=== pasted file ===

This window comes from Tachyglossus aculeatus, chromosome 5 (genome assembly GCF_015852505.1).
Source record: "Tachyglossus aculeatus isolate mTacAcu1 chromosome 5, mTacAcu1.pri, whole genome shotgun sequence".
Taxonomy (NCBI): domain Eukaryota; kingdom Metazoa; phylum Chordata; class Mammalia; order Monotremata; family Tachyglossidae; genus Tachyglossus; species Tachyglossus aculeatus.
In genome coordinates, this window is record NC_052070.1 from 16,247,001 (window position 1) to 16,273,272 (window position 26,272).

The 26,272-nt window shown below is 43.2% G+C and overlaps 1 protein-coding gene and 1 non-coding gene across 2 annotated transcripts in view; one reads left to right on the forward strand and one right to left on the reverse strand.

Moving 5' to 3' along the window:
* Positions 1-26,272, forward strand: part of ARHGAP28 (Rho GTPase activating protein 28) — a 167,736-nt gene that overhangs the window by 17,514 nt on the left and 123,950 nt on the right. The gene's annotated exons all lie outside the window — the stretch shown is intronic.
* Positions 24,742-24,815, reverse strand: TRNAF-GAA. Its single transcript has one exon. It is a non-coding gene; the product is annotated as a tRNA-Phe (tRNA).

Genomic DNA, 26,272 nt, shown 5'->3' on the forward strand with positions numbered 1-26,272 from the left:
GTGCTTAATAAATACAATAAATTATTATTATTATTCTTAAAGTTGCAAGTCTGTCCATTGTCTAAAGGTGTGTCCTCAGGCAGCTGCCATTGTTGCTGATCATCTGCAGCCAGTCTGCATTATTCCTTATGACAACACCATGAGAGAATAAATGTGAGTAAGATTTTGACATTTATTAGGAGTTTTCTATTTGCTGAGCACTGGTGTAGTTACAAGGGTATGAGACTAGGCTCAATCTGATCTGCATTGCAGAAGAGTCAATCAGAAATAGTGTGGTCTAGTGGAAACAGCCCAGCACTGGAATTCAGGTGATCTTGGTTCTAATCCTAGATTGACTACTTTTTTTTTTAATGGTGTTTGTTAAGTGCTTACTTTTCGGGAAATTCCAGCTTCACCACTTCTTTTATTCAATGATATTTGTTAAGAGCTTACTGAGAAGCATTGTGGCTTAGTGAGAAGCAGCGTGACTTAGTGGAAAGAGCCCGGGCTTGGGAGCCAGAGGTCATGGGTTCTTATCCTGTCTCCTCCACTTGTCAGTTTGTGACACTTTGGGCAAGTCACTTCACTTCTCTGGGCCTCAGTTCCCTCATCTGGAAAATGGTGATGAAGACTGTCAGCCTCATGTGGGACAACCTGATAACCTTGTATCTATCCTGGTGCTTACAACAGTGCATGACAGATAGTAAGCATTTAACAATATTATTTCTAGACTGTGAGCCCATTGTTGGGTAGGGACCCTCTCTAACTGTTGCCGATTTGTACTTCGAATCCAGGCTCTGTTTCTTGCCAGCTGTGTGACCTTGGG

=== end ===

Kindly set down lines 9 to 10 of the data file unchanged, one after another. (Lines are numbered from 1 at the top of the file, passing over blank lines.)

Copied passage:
Genomic DNA, 26,272 nt, shown 5'->3' on the forward strand with positions numbered 1-26,272 from the left:
GTGCTTAATAAATACAATAAATTATTATTATTATTCTTAAAGTTGCAAGTCTGTCCATTGTCTAAAGGTGTGTCCTCAGGCAGCTGCCATTGTTGCTGATCATCTGCAGCCAGTCTGCATTATTCCTTATGACAACACCATGAGAGAATAAATGTGAGTAAGATTTTGACATTTATTAGGAGTTTTCTATTTGCTGAGCACTGGTGTAGTTACAAGGGTATGAGACTAGGCTCAATCTGATCTGCATTGCAGAAGAGTCAATCAGAAATAGTGTGGTCTAGTGGAAACAGCCCAGCACTGGAATTCAGGTGATCTTGGTTCTAATCCTAGATTGACTACTTTTTTTTTTAATGGTGTTTGTTAAGTGCTTACTTTTCGGGAAATTCCAGCTTCACCACTTCTTTTATTCAATGATATTTGTTAAGAGCTTACTGAGAAGCATTGTGGCTTAGTGAGAAGCAGCGTGACTTAGTGGAAAGAGCCCGGGCTTGGGAGCCAGAGGTCATGGGTTCTTATCCTGTCTCCTCCACTTGTCAGTTTGTGACACTTTGGGCAAGTCACTTCACTTCTCTGGGCCTCAGTTCCCTCATCTGGAAAATGGTGATGAAGACTGTCAGCCTCATGTGGGACAACCTGATAACCTTGTATCTATCCTGGTGCTTACAACAGTGCATGACAGATAGTAAGCATTTAACAATATTATTTCTAGACTGTGAGCCCATTGTTGGGTAGGGACCCTCTCTAACTGTTGCCGATTTGTACTTCGAATCCAGGCTCTGTTTCTTGCCAGCTGTGTGACCTTGGG